Executive Summary

New leaders, but parties remain in power
The year 2017 was marked by a major change in the political leadership of Ireland. In June 2017, both the Taoiseach (prime minister), Enda Kenny, and the Minister for Finance, Michael Noonan, resigned. Kenny was replaced by Leo Varadakar and Noonan’s successor became Paschal Donohoe. Despite this change in leadership, the Confidence and Supply agreement between the Fine Gael party and the main opposition party, Fianna Fáil, negotiated after the 2016 General Election, remained in place. This empowered Donohoe, who assumed the dual roles of Minister for Finance and Minister for Public Expenditure and Reform, to introduce the 2018 Budget on 10 October 2017.
Strong economic performance.
Consumption, investment driving growth.
Brexit helps keep inflation down
In 2017, the Irish economy once again recorded very strong economic performance. The major indicators – GDP, consumption expenditure, investment expenditure, exports and employment – were strongly positive. GDP grew by over 5% in 2017, similar to the 5.1% growth rate of 2016. Employment greatly benefited from this strong expansionary economic phase with unemployment falling from 7.9% in 2016 to 6.2% in 2017. Unemployment, which stood at 15% in 2012, has fallen and is expected to fall further to 5.4% in 2018. The main drivers of this impressive economic performance are consumption and investment expenditure. These factors are a stark contrast to the 2015 “leprechaun” growth statistics, which were artificially inflated by alterations to statistical reporting procedures as well as the on-shoring effects of multinational corporations transferring intangible assets to Ireland and the increase in aircraft leasing by companies in the International Financial Services Center. Uncharacteristically, this recent economic growth has taken place within an inflation free environment. Over the last three years, the Harmonized Index of Consumer Prices (HICP) moved from zero inflation (2015) to negative inflation (-0.2%) in 2016 and to just 0.3% in 2017. In 2017, Ireland had the lowest inflation in the EU. Part of the catalyst for the recently very positive non-inflationary environment has been the weakness of pound sterling (GBP) caused by the challenges associated with Brexit. The appreciation in the euro relative to pound sterling has enabled goods price inflation to remain persistently negative in Ireland, helping counterbalance higher prices for services.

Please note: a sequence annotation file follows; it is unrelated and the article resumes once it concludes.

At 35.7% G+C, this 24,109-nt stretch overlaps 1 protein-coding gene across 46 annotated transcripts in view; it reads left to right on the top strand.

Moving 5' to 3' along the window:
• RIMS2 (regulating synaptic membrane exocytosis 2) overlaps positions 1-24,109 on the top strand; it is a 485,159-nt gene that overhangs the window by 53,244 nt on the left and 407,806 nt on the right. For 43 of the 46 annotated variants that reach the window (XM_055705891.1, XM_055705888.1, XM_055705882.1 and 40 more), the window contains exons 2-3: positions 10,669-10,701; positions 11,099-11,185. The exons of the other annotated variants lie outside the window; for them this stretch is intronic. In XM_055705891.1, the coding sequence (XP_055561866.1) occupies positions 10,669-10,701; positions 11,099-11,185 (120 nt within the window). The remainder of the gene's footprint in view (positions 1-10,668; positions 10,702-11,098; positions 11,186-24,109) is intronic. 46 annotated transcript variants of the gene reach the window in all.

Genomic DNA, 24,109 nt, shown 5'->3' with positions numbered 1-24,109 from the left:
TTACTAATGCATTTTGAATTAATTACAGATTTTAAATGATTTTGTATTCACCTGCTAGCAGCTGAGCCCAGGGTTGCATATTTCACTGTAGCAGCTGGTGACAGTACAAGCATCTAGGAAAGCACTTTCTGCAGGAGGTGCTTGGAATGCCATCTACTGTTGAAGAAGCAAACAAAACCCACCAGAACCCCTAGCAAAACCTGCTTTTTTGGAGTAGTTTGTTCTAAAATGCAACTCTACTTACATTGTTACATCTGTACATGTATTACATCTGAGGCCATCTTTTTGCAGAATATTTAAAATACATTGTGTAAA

Debt falling, credit
rating rising
Consistent with the underlying growth of the economy there has been considerable improvement in Ireland’s overall debt position and, consequently, the country’s international credit ratings. During the Irish economic crisis, government debt reached a high 120% of GDP in 2012. In 2016, it had fallen to 75% of GDP against a euro zone average of 89.2%. This improvement continued in 2017 with the debt-to-GDP ratio falling to 66%.
Multinationals obscure true debt levels
In the case of Ireland, it may be more accurate to use a more relevant denominator for debt, namely the Modified Gross National Income (GNI*). GNI* more accurately reflects the income standards of Irish residents than GDP. It differs from standard GNI in that it excludes, inter alia, the depreciation of foreign-owned, but Irish resident capital assets (chiefly intellectual property and aircraft leasing assets) and the undistributed profits of firms that have re-domiciled in Ireland. The debt/GNI* ratio was 160% in 2012. It fell to 102% in 2016, indicating that there has been a considerable improvement in the Irish debt burden. Nevertheless, the burden of debt faced by domestic residents remains high when the activities of the multinationals are removed from the national income statistics.
Sound policies boosted by good environment
Overall, Ireland’s improved economic performance is attributable to sound policy decisions and favorable external conditions, including strong growth in the U.S. economy, a return to growth in the euro zone, the persistence of historically low interest rates, and a strong inflow of foreign direct investment.
Budget 2018 – Economic and Fiscal Outlook incorporating the Department of Finance’s Autumn Outlook. 18
ESRI Quarterly Economic Commentary Winter 2017 by Kieran McQuinn, Conor O’Toole, Philip Economides and Teresa Monteiro.
Central Bank of Ireland Quarterly Bulletin October 2017 No. 4.
Tim Callan, Maxime Bercholz, Karina Doorley, Claire Keane, Mark Regan, Michael Savage, John R. Walsh ‘Distributional Impace of Tax and Welfare Policies: Budget 2018. ESRI Quarterly Commentary, Winter 2017.
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